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People use guns but, in a sense, guns use people too. When we have the technology for violence easily to hand, our choices are skewed and we are more vulnerable to being manipulated into violent action.
Rowan Williams, Archbishop of Canterbury


VT-Ribbon72Editor, The Richmond Times Dispatch

It is hard to overstate the outrage we felt when your editorial (Gun Shows, 11/28/10) presented gun violence victims as an accounting exercise, arguing that background checks for private sales at gun shows will not save that many lives.   Lives lost to gun violence is a flesh and blood issue for us.   RTD’s position is morally indefensible.

There is no question that criminals and people with serious mental illness can buy guns from private sellers at gun shows in Virginia without a background check. Just ask the Virginia State Police, who arrested 64 prohibited purchasers at gun shows in 2009.  We’ve done it ourselves - buying firearms too numerous to carry, including a gun identical to the one used to kill and injure our loved ones at Virginia Tech, with no questions asked---and no records of the sale.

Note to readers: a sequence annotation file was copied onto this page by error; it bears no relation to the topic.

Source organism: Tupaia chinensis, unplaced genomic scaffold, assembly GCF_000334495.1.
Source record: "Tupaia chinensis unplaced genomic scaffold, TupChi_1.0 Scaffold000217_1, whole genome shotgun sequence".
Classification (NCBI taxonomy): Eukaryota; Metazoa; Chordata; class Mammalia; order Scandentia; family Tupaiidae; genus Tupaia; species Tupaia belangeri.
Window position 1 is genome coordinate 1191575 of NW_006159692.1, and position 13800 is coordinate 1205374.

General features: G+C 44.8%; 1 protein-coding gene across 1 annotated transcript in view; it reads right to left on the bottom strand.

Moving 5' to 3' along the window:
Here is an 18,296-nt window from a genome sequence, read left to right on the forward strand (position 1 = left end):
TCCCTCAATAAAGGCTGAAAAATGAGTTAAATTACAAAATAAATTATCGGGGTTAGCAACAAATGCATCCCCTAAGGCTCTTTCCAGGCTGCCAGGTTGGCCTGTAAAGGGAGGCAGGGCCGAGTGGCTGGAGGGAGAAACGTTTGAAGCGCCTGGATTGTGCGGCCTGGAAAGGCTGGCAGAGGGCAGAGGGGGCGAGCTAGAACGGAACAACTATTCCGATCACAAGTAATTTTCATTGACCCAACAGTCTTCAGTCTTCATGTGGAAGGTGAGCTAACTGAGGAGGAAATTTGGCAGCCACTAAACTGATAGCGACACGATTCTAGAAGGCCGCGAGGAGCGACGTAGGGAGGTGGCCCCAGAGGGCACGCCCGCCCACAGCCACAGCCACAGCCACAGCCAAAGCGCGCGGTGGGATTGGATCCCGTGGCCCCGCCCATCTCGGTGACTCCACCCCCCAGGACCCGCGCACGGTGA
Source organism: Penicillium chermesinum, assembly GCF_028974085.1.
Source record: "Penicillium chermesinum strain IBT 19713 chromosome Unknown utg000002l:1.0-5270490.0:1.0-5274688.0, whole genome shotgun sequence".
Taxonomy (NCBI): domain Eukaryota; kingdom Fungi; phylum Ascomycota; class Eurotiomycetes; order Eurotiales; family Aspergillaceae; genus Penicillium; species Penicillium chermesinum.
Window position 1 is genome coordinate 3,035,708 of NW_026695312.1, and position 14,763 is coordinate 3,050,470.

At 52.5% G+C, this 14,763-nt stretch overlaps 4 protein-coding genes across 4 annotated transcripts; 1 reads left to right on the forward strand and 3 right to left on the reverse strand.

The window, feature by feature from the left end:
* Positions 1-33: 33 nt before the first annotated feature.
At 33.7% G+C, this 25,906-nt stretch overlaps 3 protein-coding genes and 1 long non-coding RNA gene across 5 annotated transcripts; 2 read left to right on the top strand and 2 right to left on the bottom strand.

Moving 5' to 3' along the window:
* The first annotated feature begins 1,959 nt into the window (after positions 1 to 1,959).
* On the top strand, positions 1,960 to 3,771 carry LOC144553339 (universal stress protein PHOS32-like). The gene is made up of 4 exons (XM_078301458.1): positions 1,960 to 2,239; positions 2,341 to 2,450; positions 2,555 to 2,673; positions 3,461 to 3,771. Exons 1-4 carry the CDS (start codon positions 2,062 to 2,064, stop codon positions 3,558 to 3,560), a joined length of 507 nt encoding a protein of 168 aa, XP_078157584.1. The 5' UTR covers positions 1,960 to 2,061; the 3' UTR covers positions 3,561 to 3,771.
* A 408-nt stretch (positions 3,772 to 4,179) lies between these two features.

The fact that the sources of guns used to kill 170 police officers could not be traced is exactly why background checks for all sales at gun shows are essential. Background checks work: in 2009, over 2,000 prohibited purchasers, including 195 people with serious mental illness were blocked from purchasing firearms.  Unfortunately, private sellers at gun shows are still an easy place for enterprising criminals to obtain weapons.

RTD’s position is the equivalent of inviting a burglar into your house and being surprised when things go missing.   How many more lives do we need to lose in order to be convinced that the Gun Show Loophole poses a major threat to public safety?   We hope Virginia lawmakers will see through these misleading arguments and have the courage to close the Gun Show Loophole. Lives are at stake.

Sincerely,

Omar Samaha
Colin Goddard
Peter Read
Lori Haas